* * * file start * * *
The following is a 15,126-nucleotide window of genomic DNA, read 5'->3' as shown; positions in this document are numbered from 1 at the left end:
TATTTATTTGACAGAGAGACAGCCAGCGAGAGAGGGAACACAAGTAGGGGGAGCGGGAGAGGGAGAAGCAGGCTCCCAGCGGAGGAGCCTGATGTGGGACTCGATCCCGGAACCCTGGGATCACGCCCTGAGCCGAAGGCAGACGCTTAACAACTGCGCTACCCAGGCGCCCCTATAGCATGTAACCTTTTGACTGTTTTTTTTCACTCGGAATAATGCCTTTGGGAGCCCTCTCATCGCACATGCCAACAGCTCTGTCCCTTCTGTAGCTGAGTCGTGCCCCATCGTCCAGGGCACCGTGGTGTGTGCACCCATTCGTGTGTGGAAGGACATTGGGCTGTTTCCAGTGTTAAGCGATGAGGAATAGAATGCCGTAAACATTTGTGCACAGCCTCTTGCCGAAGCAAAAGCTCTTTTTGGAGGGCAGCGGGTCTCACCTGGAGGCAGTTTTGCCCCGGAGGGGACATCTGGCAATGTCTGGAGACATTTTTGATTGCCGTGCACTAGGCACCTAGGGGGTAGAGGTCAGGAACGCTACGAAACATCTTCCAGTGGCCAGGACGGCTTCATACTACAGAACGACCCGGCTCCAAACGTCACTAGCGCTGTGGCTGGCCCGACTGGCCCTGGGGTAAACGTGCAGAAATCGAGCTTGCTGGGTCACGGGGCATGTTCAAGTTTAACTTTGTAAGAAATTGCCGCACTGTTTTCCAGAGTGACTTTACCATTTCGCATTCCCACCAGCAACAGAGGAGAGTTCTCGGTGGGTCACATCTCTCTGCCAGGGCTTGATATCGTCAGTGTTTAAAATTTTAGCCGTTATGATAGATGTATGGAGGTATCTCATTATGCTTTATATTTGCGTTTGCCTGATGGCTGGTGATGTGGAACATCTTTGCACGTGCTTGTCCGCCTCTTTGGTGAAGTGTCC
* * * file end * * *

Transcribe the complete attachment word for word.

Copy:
The following is a 15,126-nucleotide window of genomic DNA, read 5'->3' as shown; positions in this document are numbered from 1 at the left end:
TATTTATTTGACAGAGAGACAGCCAGCGAGAGAGGGAACACAAGTAGGGGGAGCGGGAGAGGGAGAAGCAGGCTCCCAGCGGAGGAGCCTGATGTGGGACTCGATCCCGGAACCCTGGGATCACGCCCTGAGCCGAAGGCAGACGCTTAACAACTGCGCTACCCAGGCGCCCCTATAGCATGTAACCTTTTGACTGTTTTTTTTCACTCGGAATAATGCCTTTGGGAGCCCTCTCATCGCACATGCCAACAGCTCTGTCCCTTCTGTAGCTGAGTCGTGCCCCATCGTCCAGGGCACCGTGGTGTGTGCACCCATTCGTGTGTGGAAGGACATTGGGCTGTTTCCAGTGTTAAGCGATGAGGAATAGAATGCCGTAAACATTTGTGCACAGCCTCTTGCCGAAGCAAAAGCTCTTTTTGGAGGGCAGCGGGTCTCACCTGGAGGCAGTTTTGCCCCGGAGGGGACATCTGGCAATGTCTGGAGACATTTTTGATTGCCGTGCACTAGGCACCTAGGGGGTAGAGGTCAGGAACGCTACGAAACATCTTCCAGTGGCCAGGACGGCTTCATACTACAGAACGACCCGGCTCCAAACGTCACTAGCGCTGTGGCTGGCCCGACTGGCCCTGGGGTAAACGTGCAGAAATCGAGCTTGCTGGGTCACGGGGCATGTTCAAGTTTAACTTTGTAAGAAATTGCCGCACTGTTTTCCAGAGTGACTTTACCATTTCGCATTCCCACCAGCAACAGAGGAGAGTTCTCGGTGGGTCACATCTCTCTGCCAGGGCTTGATATCGTCAGTGTTTAAAATTTTAGCCGTTATGATAGATGTATGGAGGTATCTCATTATGCTTTATATTTGCGTTTGCCTGATGGCTGGTGATGTGGAACATCTTTGCACGTGCTTGTCCGCCTCTTTGGTGAAGTGTCC